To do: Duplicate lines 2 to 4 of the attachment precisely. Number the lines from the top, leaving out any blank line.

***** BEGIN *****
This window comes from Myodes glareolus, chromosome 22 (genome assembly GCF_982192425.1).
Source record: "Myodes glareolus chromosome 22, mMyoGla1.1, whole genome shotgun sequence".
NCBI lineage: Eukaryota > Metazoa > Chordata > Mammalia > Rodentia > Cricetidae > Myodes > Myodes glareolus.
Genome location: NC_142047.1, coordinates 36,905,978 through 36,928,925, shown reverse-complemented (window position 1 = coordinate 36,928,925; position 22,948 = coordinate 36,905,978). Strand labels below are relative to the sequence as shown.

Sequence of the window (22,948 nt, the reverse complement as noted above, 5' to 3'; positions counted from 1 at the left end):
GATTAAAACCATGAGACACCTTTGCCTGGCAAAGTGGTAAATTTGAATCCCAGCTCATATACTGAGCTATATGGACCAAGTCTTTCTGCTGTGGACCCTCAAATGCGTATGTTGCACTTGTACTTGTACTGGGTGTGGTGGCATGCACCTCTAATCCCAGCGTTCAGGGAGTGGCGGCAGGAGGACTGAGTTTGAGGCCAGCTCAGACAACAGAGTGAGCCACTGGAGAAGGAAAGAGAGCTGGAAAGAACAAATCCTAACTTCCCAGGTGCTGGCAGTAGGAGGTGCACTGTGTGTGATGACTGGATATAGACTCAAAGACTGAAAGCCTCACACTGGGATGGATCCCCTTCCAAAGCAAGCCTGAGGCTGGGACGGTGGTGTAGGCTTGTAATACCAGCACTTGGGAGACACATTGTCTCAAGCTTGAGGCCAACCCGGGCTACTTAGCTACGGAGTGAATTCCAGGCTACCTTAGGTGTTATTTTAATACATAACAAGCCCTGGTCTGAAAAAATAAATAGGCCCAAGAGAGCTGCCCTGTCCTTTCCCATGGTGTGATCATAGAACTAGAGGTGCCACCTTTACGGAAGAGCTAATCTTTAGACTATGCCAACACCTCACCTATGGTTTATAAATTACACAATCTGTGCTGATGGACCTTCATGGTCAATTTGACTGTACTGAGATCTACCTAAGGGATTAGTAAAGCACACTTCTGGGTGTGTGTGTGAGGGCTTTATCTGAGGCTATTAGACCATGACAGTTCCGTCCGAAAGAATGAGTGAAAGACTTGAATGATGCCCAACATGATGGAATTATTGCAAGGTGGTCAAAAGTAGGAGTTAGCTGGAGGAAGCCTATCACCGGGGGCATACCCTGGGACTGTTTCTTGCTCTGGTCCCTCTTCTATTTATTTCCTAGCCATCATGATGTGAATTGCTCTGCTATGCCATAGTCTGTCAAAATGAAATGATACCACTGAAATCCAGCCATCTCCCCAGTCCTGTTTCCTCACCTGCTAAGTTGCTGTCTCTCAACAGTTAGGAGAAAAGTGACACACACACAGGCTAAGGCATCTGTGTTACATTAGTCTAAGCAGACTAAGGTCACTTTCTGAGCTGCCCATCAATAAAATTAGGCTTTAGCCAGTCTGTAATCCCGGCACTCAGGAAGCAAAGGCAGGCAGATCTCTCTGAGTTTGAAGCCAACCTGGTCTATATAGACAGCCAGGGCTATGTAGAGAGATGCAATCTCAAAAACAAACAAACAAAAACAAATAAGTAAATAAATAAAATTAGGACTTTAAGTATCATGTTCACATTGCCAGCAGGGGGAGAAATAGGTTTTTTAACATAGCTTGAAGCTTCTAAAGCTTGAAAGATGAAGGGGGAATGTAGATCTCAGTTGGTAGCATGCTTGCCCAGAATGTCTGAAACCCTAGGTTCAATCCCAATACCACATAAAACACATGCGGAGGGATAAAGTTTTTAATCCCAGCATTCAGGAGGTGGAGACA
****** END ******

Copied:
Source record: "Myodes glareolus chromosome 22, mMyoGla1.1, whole genome shotgun sequence".
NCBI lineage: Eukaryota > Metazoa > Chordata > Mammalia > Rodentia > Cricetidae > Myodes > Myodes glareolus.
Genome location: NC_142047.1, coordinates 36,905,978 through 36,928,925, shown reverse-complemented (window position 1 = coordinate 36,928,925; position 22,948 = coordinate 36,905,978). Strand labels below are relative to the sequence as shown.